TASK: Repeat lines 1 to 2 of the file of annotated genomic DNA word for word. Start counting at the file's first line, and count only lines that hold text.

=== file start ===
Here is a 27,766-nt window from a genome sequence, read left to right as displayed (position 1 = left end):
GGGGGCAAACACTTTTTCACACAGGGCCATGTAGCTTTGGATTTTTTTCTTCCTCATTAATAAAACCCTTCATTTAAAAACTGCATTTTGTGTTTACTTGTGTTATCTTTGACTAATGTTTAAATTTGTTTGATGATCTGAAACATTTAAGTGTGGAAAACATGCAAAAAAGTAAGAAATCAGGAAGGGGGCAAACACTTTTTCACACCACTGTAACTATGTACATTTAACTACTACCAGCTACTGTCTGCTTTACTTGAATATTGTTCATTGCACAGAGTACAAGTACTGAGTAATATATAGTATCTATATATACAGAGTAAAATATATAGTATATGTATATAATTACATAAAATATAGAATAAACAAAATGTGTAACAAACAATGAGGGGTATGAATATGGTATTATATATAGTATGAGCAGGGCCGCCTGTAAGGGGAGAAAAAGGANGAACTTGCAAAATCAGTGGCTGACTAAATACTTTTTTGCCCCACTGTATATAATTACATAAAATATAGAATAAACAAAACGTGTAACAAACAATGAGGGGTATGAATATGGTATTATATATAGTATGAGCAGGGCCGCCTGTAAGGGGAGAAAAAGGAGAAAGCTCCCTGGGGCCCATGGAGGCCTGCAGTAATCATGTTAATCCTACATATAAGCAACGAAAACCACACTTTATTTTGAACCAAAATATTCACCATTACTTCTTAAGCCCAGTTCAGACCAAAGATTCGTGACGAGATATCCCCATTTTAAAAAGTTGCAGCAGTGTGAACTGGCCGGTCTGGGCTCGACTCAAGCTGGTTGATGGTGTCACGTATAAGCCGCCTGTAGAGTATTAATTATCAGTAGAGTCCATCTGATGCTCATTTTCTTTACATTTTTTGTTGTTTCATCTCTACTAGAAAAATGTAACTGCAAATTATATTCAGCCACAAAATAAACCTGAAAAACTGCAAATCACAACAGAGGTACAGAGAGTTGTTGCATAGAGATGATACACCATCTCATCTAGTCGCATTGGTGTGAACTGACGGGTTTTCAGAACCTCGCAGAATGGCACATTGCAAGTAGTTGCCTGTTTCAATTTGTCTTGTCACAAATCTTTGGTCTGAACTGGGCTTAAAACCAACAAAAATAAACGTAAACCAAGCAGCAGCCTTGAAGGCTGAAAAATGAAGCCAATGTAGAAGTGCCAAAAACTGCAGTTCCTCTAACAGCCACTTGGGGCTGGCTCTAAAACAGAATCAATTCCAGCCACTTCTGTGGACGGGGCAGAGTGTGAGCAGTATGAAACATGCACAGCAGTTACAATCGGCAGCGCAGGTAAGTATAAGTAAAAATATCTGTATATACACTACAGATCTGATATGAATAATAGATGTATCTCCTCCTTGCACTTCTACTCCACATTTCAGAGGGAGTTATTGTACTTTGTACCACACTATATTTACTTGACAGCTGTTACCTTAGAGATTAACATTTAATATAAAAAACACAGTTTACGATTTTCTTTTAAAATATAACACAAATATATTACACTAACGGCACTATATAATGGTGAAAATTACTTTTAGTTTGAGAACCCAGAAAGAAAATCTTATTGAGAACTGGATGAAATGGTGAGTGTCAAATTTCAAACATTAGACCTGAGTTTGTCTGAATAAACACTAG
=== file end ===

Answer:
Here is a 27,766-nt window from a genome sequence, read left to right as displayed (position 1 = left end):
GGGGGCAAACACTTTTTCACACAGGGCCATGTAGCTTTGGATTTTTTTCTTCCTCATTAATAAAACCCTTCATTTAAAAACTGCATTTTGTGTTTACTTGTGTTATCTTTGACTAATGTTTAAATTTGTTTGATGATCTGAAACATTTAAGTGTGGAAAACATGCAAAAAAGTAAGAAATCAGGAAGGGGGCAAACACTTTTTCACACCACTGTAACTATGTACATTTAACTACTACCAGCTACTGTCTGCTTTACTTGAATATTGTTCATTGCACAGAGTACAAGTACTGAGTAATATATAGTATCTATATATACAGAGTAAAATATATAGTATATGTATATAATTACATAAAATATAGAATAAACAAAATGTGTAACAAACAATGAGGGGTATGAATATGGTATTATATATAGTATGAGCAGGGCCGCCTGTAAGGGGAGAAAAAGGANGAACTTGCAAAATCAGTGGCTGACTAAATACTTTTTTGCCCCACTGTATATAATTACATAAAATATAGAATAAACAAAACGTGTAACAAACAATGAGGGGTATGAATATGGTATTATATATAGTATGAGCAGGGCCGCCTGTAAGGGGAGAAAAAGGAGAAAGCTCCCTGGGGCCCATGGAGGCCTGCAGTAATCATGTTAATCCTACATATAAGCAACGAAAACCACACTTTATTTTGAACCAAAATATTCACCATTACTTCTTAAGCCCAGTTCAGACCAAAGATTCGTGACGAGATATCCCCATTTTAAAAAGTTGCAGCAGTGTGAACTGGCCGGTCTGGGCTCGACTCAAGCTGGTTGATGGTGTCACGTATAAGCCGCCTGTAGAGTATTAATTATCAGTAGAGTCCATCTGATGCTCATTTTCTTTACATTTTTTGTTGTTTCATCTCTACTAGAAAAATGTAACTGCAAATTATATTCAGCCACAAAATAAACCTGAAAAACTGCAAATCACAACAGAGGTACAGAGAGTTGTTGCATAGAGATGATACACCATCTCATCTAGTCGCATTGGTGTGAACTGACGGGTTTTCAGAACCTCGCAGAATGGCACATTGCAAGTAGTTGCCTGTTTCAATTTGTCTTGTCACAAATCTTTGGTCTGAACTGGGCTTAAAACCAACAAAAATAAACGTAAACCAAGCAGCAGCCTTGAAGGCTGAAAAATGAAGCCAATGTAGAAGTGCCAAAAACTGCAGTTCCTCTAACAGCCACTTGGGGCTGGCTCTAAAACAGAATCAATTCCAGCCACTTCTGTGGACGGGGCAGAGTGTGAGCAGTATGAAACATGCACAGCAGTTACAATCGGCAGCGCAGGTAAGTATAAGTAAAAATATCTGTATATACACTACAGATCTGATATGAATAATAGATGTATCTCCTCCTTGCACTTCTACTCCACATTTCAGAGGGAGTTATTGTACTTTGTACCACACTATATTTACTTGACAGCTGTTACCTTAGAGATTAACATTTAATATAAAAAACACAGTTTACGATTTTCTTTTAAAATATAACACAAATATATTACACTAACGGCACTATATAATGGTGAAAATTACTTTTAGTTTGAGAACCCAGAAAGAAAATCTTATTGAGAACTGGATGAAATGGTGAGTGTCAAATTTCAAACATTAGACCTGAGTTTGTCTGAATAAACACTAG